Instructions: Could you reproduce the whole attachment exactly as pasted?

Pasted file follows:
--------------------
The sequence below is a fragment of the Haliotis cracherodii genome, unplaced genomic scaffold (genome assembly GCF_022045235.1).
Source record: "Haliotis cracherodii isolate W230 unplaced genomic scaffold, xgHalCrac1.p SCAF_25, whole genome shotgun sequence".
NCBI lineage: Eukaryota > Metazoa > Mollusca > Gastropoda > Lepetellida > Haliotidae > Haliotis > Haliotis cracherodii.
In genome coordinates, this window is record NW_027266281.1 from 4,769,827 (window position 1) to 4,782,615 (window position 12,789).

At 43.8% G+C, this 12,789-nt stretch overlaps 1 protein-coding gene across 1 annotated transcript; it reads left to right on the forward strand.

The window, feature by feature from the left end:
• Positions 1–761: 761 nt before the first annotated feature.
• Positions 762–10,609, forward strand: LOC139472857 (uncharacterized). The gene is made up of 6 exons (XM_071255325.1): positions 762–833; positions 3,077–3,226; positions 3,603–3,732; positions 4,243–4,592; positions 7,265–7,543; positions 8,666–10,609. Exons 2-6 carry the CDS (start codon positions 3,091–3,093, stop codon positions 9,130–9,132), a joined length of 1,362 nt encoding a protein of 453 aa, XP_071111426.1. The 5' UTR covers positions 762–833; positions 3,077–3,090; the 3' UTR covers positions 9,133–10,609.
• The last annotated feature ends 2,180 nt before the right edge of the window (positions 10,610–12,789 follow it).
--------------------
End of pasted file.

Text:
The sequence below is a fragment of the Haliotis cracherodii genome, unplaced genomic scaffold (genome assembly GCF_022045235.1).
Source record: "Haliotis cracherodii isolate W230 unplaced genomic scaffold, xgHalCrac1.p SCAF_25, whole genome shotgun sequence".
NCBI lineage: Eukaryota > Metazoa > Mollusca > Gastropoda > Lepetellida > Haliotidae > Haliotis > Haliotis cracherodii.
In genome coordinates, this window is record NW_027266281.1 from 4,769,827 (window position 1) to 4,782,615 (window position 12,789).

At 43.8% G+C, this 12,789-nt stretch overlaps 1 protein-coding gene across 1 annotated transcript; it reads left to right on the forward strand.

The window, feature by feature from the left end:
• Positions 1–761: 761 nt before the first annotated feature.
• Positions 762–10,609, forward strand: LOC139472857 (uncharacterized). The gene is made up of 6 exons (XM_071255325.1): positions 762–833; positions 3,077–3,226; positions 3,603–3,732; positions 4,243–4,592; positions 7,265–7,543; positions 8,666–10,609. Exons 2-6 carry the CDS (start codon positions 3,091–3,093, stop codon positions 9,130–9,132), a joined length of 1,362 nt encoding a protein of 453 aa, XP_071111426.1. The 5' UTR covers positions 762–833; positions 3,077–3,090; the 3' UTR covers positions 9,133–10,609.
• The last annotated feature ends 2,180 nt before the right edge of the window (positions 10,610–12,789 follow it).